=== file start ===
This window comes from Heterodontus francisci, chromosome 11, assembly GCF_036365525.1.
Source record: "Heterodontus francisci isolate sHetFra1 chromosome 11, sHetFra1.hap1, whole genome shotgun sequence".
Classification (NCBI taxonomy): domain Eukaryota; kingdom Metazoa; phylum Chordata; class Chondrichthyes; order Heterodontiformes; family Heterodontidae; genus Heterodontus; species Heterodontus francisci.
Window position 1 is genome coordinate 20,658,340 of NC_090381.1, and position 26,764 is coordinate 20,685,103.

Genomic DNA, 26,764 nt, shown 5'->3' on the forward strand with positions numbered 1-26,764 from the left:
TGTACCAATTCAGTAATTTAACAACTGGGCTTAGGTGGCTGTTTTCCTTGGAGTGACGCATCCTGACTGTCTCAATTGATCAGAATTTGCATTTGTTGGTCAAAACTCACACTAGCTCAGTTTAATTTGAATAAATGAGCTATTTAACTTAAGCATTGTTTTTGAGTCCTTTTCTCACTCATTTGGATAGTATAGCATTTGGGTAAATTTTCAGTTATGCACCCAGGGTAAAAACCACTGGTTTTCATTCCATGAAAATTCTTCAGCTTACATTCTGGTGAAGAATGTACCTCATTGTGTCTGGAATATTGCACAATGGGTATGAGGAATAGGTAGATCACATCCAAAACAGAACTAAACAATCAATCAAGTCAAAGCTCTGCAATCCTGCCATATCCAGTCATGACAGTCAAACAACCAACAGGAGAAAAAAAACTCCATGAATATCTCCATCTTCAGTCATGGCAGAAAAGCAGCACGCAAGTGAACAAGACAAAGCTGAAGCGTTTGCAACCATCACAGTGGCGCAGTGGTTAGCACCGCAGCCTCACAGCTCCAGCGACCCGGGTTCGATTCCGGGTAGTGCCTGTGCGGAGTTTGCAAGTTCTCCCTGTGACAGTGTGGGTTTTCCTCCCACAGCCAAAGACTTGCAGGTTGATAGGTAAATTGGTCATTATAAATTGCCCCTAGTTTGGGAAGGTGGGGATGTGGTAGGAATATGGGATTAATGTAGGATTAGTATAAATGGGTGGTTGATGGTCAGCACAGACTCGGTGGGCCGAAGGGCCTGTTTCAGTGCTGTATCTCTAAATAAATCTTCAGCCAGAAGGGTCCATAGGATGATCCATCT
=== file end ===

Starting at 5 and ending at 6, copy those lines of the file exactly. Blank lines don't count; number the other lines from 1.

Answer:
Genomic DNA, 26,764 nt, shown 5'->3' on the forward strand with positions numbered 1-26,764 from the left:
TGTACCAATTCAGTAATTTAACAACTGGGCTTAGGTGGCTGTTTTCCTTGGAGTGACGCATCCTGACTGTCTCAATTGATCAGAATTTGCATTTGTTGGTCAAAACTCACACTAGCTCAGTTTAATTTGAATAAATGAGCTATTTAACTTAAGCATTGTTTTTGAGTCCTTTTCTCACTCATTTGGATAGTATAGCATTTGGGTAAATTTTCAGTTATGCACCCAGGGTAAAAACCACTGGTTTTCATTCCATGAAAATTCTTCAGCTTACATTCTGGTGAAGAATGTACCTCATTGTGTCTGGAATATTGCACAATGGGTATGAGGAATAGGTAGATCACATCCAAAACAGAACTAAACAATCAATCAAGTCAAAGCTCTGCAATCCTGCCATATCCAGTCATGACAGTCAAACAACCAACAGGAGAAAAAAAACTCCATGAATATCTCCATCTTCAGTCATGGCAGAAAAGCAGCACGCAAGTGAACAAGACAAAGCTGAAGCGTTTGCAACCATCACAGTGGCGCAGTGGTTAGCACCGCAGCCTCACAGCTCCAGCGACCCGGGTTCGATTCCGGGTAGTGCCTGTGCGGAGTTTGCAAGTTCTCCCTGTGACAGTGTGGGTTTTCCTCCCACAGCCAAAGACTTGCAGGTTGATAGGTAAATTGGTCATTATAAATTGCCCCTAGTTTGGGAAGGTGGGGATGTGGTAGGAATATGGGATTAATGTAGGATTAGTATAAATGGGTGGTTGATGGTCAGCACAGACTCGGTGGGCCGAAGGGCCTGTTTCAGTGCTGTATCTCTAAATAAATCTTCAGCCAGAAGGGTCCATAGGATGATCCATCT